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Posted 11/17/2017

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By Tim Oberle, USACE Mobile Public Affairs

MOBILE, Ala. - U.S. Army Corps of Engineers (USACE), Mobile District Water Management Chief James Hathorn, Jr. grew up in the lower 9th Ward of New Orleans, La., a tough inner-city community with plenty of distractions that could have led him down the wrong path. Despite the negative influences that surrounded him, Hathorn managed to stay on the straight and narrow thanks to a strong familial support system and the willingness of community leaders to invest time in his development.

“I grew up in a neighborhood where it was best that you travel with friends,” Hathorn recalled. “You had family and community unity, but at the same time you saw a lot of violence that a child shouldn’t see. [Fortunately] I was introduced to the Boy Scouts and I had two scout leaders who were essentially [additional] father figures. They provided us guidance on everything from survival skills, to maintaining pride in your appearance.”

As a result of the positive example his mentor’s set for him, Hathorn has gone out of his way as an adult to return the favor. In his spare time he regularly volunteers with youth sports, the Cub Scouts, his church, various career fairs and local schools. One particular area that he stresses when he spends time with students is the importance of learning science, technology, engineering and math (STEM).

Christopher Lang, a mathematics and robotics teacher at Williamson High School and Middle School Preparatory Academy in Mobile, Ala., was the recipient of many of those STEM lessons and explained how it had an impact on his life.

“I have known him since I was 5 years old,” said Lang. “I actually grew up with his kids. He got us involved in a lot of different activities that promoted STEM. Even when we were at his house… we weren’t just sitting there watching TV. We had different experiments that we would do.”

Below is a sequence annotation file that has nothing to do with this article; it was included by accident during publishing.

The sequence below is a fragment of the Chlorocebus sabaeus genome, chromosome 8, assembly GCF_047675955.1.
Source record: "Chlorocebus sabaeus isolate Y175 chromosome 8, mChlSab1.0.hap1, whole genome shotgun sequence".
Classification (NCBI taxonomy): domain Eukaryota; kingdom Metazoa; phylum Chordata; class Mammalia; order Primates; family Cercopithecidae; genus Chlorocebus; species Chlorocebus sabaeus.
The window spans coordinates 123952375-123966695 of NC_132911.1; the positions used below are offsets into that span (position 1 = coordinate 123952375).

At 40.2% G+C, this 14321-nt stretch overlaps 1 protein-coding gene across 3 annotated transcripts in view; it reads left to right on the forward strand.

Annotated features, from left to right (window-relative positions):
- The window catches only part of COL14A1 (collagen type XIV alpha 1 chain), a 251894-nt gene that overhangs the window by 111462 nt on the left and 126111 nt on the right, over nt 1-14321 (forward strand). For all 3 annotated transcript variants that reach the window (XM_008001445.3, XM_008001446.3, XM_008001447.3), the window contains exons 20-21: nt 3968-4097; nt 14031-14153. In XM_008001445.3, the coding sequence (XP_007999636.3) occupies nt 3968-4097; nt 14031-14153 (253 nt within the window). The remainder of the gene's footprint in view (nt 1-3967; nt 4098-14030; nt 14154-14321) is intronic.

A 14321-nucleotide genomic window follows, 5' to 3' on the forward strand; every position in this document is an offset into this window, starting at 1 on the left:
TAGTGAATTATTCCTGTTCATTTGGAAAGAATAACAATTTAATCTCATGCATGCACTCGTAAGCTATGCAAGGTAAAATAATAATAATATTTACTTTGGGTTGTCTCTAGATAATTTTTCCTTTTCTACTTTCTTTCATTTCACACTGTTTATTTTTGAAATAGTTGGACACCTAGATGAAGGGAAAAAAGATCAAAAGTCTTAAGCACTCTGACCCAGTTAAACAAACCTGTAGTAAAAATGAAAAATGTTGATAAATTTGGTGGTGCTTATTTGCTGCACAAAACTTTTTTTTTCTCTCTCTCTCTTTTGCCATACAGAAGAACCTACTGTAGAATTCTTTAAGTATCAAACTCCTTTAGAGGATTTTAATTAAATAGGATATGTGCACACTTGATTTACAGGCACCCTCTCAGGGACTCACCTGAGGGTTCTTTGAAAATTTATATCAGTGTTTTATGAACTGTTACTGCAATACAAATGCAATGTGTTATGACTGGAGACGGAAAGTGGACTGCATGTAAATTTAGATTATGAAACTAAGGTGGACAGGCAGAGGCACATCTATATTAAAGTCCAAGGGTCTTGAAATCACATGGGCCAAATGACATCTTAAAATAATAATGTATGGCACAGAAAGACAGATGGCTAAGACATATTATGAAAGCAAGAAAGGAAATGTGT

Those lessons paid off for Lang who went on to earn a bachelor’s degree in chemical engineering and is working on a master’s in engineering. For Mobile District Chief of Staff Kristina Mullins, motivating young people like Lang to pursue STEM-related careers is vital to our nation’s success. 

“Innovation drives much of our country's success and certainly shapes our future and engineers and scientists are critical elements to [that],” said Mullins.  “Inspiring school-age children and teenagers to consider these career options is something that can’t be overdone.” 

In addition to his lessons on STEM, Hathorn teaches young people the importance of leadership and volunteering in the community.

“He has also done a great deal to help me develop leadership skills, team-working skills, and taught me to always give back,” Lang said. “He’s just that type of guy and those are the features that he likes to pass on to help uplift the community.

While all of his lessons are important, if his pupils only take one thing away from his presentations Hathorn hopes it is the confidence to always do your best and to never give up.

“I try to teach them that you are always a winner if you give 100%,” he said. “If they fail I encourage them to keep trying, because when they finally figure out the problem it drives them to take on the next challenge.”

Surprisingly, Hathorn says it’s not always the positive lessons that help instill that confidence.

“They want to hear how you overcame adversity,” he explained. “I guarantee someone in that audience is going through something challenging and they need that encouragement and the confidence to keep moving forward. So I tell them… that I failed English three times as a college freshman and that I got a 16 on the ACT. But I also tell them that I was able to overcome those setbacks and still become the first person in my family to get an engineering degree.”

For Hathorn, is was his strong “village” of mentors who helped him build the confidence to keep fighting through the tough times and stay on the right path. Understanding how vital it is to have that community of support, he encourages others to look for ways to give back.

“I grew up in a neighborhood where you heard gun shots every day and you had to always be aware of your surroundings, but I didn’t allow myself to take that life,” he said. “And it was the encouragement of my mentors telling me that I didn’t have to settle for the negative that made a difference. That’s why it is so important that people like myself be willing to give back because we have so much to offer.”

(Frank Sanchez III contributed to this story)